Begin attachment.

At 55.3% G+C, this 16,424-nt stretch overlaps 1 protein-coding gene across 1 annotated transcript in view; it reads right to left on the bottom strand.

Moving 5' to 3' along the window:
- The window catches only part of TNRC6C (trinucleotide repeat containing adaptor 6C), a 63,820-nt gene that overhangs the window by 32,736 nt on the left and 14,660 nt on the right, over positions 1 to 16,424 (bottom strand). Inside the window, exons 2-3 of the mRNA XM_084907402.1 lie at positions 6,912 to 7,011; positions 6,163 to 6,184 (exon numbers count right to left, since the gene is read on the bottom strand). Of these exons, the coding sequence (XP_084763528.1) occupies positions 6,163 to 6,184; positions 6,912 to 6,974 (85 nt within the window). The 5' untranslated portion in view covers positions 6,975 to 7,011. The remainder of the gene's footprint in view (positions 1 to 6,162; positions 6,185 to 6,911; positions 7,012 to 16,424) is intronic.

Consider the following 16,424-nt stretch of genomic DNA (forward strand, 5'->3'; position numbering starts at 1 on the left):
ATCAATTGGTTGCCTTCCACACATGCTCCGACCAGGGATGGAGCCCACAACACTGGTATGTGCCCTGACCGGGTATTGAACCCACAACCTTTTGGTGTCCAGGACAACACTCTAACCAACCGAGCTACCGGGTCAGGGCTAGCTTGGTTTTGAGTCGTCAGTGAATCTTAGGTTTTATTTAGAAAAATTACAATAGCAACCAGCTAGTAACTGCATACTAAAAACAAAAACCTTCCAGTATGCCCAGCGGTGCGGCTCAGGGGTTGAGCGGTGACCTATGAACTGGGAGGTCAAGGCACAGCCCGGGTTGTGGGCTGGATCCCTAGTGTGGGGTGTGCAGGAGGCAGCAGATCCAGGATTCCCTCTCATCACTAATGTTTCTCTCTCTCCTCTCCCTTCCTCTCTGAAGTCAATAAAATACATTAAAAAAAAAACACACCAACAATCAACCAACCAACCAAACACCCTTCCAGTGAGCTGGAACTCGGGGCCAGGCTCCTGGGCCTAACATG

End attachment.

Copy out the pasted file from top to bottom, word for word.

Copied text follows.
At 55.3% G+C, this 16,424-nt stretch overlaps 1 protein-coding gene across 1 annotated transcript in view; it reads right to left on the bottom strand.

Moving 5' to 3' along the window:
- The window catches only part of TNRC6C (trinucleotide repeat containing adaptor 6C), a 63,820-nt gene that overhangs the window by 32,736 nt on the left and 14,660 nt on the right, over positions 1 to 16,424 (bottom strand). Inside the window, exons 2-3 of the mRNA XM_084907402.1 lie at positions 6,912 to 7,011; positions 6,163 to 6,184 (exon numbers count right to left, since the gene is read on the bottom strand). Of these exons, the coding sequence (XP_084763528.1) occupies positions 6,163 to 6,184; positions 6,912 to 6,974 (85 nt within the window). The 5' untranslated portion in view covers positions 6,975 to 7,011. The remainder of the gene's footprint in view (positions 1 to 6,162; positions 6,185 to 6,911; positions 7,012 to 16,424) is intronic.

Consider the following 16,424-nt stretch of genomic DNA (forward strand, 5'->3'; position numbering starts at 1 on the left):
ATCAATTGGTTGCCTTCCACACATGCTCCGACCAGGGATGGAGCCCACAACACTGGTATGTGCCCTGACCGGGTATTGAACCCACAACCTTTTGGTGTCCAGGACAACACTCTAACCAACCGAGCTACCGGGTCAGGGCTAGCTTGGTTTTGAGTCGTCAGTGAATCTTAGGTTTTATTTAGAAAAATTACAATAGCAACCAGCTAGTAACTGCATACTAAAAACAAAAACCTTCCAGTATGCCCAGCGGTGCGGCTCAGGGGTTGAGCGGTGACCTATGAACTGGGAGGTCAAGGCACAGCCCGGGTTGTGGGCTGGATCCCTAGTGTGGGGTGTGCAGGAGGCAGCAGATCCAGGATTCCCTCTCATCACTAATGTTTCTCTCTCTCCTCTCCCTTCCTCTCTGAAGTCAATAAAATACATTAAAAAAAAAACACACCAACAATCAACCAACCAACCAAACACCCTTCCAGTGAGCTGGAACTCGGGGCCAGGCTCCTGGGCCTAACATG